A number of people I’ve spoken with in the six months since HB0001 was signed have expressed their real concerns that their family, friends, or business associates from their other “legitimate” business endeavors would not condone their participating in a marijuana business, medical or otherwise.

So the question arises — can you be a silent parter in a marijuana business? In Illinois at least, the answer is probably not.

Or at least not without running afoul of the proposed regulations from the Department of Agriculture (governing cultivation centers) and Department of Financial and Professional Regulation (governing dispensaries). Both agencies require disclosure of the ownership structure, breakdowns of ownership percentage, and information on profit/loss sharing and other forms of compensation or return on investment. Both agencies require full disclosure of any direct or indirect “backer.”

The Department of Financial and Professional Regulations broadly defines a “backer” as follows:

“Dispensing organization backer” means any person or entity with a direct or indirect financial interest in the dispensing organization, but does not include a person or entity who holds an interest that does not exceed one per cent of the total ownership or interest rights in the dispensing organization and the person does not participate directly or indirectly in the control, management or operation of the dispensing organization.

Even the smallest financial interest must be disclosed:

“Financial interest” means any actual or future right to ownership, investment or compensation arrangement with another person, either directly or indirectly, through business, investment, or spouse, parent or child in the dispensing organization. Financial ownership does not include ownership of investment securities in a publicly-held corporation that is traded on a national exchange or over-the-counter market, provided the investment securities held by the person, the person’s spouse, parent or child, in the aggregate, do not exceed one per cent ownership in the dispensing organization.

The Department of Agriculture did not provide its own definition of financial interest, but based on the way Ag and DFPR’s rules on financial disclosure mirror one another, it’s a safe bet that Ag views “financial interest” similarly. Although the proposed regulations do not expressly require applicants disclose the individual members or shareholders of an entity backer, I’m willing to bet that information will be required.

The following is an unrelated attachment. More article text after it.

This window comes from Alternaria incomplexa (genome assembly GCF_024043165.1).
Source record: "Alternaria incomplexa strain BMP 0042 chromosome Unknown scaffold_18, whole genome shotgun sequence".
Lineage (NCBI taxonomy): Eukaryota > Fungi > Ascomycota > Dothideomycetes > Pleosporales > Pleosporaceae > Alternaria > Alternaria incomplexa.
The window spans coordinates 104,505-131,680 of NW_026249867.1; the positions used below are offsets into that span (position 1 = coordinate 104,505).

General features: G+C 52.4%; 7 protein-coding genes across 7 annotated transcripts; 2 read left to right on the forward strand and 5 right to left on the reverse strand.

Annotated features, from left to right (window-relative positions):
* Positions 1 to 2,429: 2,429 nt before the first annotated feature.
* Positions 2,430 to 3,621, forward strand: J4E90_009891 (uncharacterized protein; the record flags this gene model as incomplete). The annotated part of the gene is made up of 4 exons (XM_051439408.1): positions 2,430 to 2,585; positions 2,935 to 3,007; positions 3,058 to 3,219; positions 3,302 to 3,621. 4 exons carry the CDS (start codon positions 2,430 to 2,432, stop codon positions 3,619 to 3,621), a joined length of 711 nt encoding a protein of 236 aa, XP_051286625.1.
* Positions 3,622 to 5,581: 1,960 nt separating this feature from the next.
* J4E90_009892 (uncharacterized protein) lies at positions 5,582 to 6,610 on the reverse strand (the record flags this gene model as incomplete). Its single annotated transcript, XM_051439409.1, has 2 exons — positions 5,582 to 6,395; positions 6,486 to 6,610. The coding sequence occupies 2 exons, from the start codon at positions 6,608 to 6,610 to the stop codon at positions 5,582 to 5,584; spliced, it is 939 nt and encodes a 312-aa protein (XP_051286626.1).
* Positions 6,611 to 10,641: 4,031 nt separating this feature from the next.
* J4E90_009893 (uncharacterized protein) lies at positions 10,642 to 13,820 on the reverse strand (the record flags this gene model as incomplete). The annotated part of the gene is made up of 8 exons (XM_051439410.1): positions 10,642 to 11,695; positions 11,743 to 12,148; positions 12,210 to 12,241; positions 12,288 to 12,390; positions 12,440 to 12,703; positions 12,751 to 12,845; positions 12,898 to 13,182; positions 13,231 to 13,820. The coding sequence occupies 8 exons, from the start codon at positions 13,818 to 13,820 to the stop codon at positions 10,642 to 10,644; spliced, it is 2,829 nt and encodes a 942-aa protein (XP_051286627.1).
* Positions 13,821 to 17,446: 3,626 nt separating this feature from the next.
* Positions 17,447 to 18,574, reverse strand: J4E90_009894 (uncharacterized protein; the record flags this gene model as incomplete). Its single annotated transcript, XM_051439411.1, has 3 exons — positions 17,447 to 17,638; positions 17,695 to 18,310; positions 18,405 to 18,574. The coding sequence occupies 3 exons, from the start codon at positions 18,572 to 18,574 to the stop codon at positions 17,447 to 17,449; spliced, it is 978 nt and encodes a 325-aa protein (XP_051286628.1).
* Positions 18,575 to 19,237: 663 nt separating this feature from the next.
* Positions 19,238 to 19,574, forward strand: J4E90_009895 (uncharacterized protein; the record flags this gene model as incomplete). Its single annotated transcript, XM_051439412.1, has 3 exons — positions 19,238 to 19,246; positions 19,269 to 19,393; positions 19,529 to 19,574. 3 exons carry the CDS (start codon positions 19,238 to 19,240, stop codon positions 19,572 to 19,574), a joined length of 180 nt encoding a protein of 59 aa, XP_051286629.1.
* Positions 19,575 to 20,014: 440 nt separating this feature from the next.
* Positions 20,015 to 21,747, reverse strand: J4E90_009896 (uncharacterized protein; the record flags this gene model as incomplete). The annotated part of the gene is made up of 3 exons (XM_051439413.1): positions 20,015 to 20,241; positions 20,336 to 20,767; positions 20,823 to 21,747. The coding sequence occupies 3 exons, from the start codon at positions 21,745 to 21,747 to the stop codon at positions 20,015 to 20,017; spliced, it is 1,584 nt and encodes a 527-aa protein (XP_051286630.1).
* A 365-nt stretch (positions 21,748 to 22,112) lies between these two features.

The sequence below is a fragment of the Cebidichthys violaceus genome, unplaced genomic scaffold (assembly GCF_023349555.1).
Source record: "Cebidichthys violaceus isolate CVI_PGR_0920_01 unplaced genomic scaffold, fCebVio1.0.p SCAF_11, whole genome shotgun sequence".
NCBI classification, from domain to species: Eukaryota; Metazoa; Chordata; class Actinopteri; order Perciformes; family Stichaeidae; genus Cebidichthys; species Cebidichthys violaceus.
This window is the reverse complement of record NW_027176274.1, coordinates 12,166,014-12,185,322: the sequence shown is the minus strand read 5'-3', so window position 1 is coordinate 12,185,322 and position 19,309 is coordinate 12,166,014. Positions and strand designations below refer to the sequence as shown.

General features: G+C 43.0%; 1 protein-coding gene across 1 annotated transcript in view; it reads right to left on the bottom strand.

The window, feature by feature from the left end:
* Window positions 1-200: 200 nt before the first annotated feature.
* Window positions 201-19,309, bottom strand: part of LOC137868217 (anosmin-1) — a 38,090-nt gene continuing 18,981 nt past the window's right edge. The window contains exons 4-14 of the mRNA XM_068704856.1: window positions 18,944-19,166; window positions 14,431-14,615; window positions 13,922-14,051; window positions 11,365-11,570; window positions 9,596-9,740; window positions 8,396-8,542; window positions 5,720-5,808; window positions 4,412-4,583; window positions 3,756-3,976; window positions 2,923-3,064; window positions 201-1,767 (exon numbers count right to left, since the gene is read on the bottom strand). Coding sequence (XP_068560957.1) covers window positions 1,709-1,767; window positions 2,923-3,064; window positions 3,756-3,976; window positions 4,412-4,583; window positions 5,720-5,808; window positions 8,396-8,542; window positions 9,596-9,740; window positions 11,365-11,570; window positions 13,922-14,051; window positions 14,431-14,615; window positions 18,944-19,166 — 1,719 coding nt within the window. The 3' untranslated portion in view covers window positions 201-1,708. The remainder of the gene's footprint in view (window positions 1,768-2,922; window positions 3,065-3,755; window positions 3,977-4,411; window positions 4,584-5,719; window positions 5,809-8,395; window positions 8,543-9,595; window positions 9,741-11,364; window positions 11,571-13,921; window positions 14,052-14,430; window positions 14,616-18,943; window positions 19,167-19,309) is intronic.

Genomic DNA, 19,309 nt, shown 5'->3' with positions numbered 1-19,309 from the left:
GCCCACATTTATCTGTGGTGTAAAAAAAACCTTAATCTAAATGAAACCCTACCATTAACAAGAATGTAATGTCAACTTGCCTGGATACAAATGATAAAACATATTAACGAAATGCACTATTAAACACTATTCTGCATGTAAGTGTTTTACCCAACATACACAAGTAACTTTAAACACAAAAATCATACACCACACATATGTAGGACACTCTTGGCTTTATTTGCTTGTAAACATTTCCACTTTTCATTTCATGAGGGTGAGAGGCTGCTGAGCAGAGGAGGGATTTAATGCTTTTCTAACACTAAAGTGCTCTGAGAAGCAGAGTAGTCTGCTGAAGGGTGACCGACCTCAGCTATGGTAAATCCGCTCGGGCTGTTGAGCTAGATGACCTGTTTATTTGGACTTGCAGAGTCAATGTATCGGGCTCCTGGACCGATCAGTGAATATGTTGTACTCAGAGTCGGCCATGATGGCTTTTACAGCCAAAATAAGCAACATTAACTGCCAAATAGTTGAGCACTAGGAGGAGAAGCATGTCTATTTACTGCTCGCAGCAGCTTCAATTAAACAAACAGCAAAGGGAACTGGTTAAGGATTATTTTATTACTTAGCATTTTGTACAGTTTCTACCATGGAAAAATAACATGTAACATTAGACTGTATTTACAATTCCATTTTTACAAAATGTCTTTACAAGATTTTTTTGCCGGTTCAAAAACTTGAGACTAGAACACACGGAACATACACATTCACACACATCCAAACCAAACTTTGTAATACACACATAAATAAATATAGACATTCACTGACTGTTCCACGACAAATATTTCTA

Still, it is important to remember that (as far as we know right now) the public will not be privy to the entire contents of an application to obtain a cultivator’s permit or dispensary registration. Certainly the application will be shared among the state agencies dealing with MMJ businesses (including the Department of Revenue, and maybe even the Secretary of State, to the extent any involved entities must be checked up on). But if you are content on trying to make it a little harder for a member of the public to trace your involvement, that might be accomplished through multiple layers of incorporation. Remember — the principles of a corporation or LLC are listed on the SOS’s website, but ownership structure is not disclosed. So, if you buy into an entity (without becoming the president or the secretary, who are listed on the SOS website) that then backs a medical cannabis business, you could fly under the public’s radar.

Based on the broad definitions of “backer” and “financial interest” though, this won’t work with the state.

 

 

A recent Boston Globe article raises interesting questions about how medical cannabis licensing could shake out here in Illinois. Three weeks ago the Massachusetts Department of Public Health issued 20 of the 35 allotted licenses for medical marijuana dispensaries in that state. Now, according to Adrian Walker of the Globe, doubts are emerging about the integrity of the licensing process.

As Walker reports, applicants were encouraged to gather the support of local officials and make note of such support in their application materials. But now some officials are claiming their support was exaggerated or even that they were mislead. Walker also points out that former US Representative turned cannabis lobbyist William Delahunt has a too close for comfort relationship with the state’s health commissioner, Cheryl Bartlett. Bartlett’s department is the one responsible for evaluating and awarding dispensary licenses.

Dispensary applications in Illinois will be subject to many of the same criteria used by Massachusetts. Business and security plans will be evaluated, a facility’s efforts to meet community concerns will be considered, and the proposed site’s ability to provide consistent, quality care to patients will be an absolute must. But like the Massachusetts dispensary applicants, applicants in Illinois will also run into opposition (or at least reluctance) from local officials and lawmakers. Illinois is no stranger to political corruption, so it stands to reason that conflicts of interest and political deal-making might surface here too.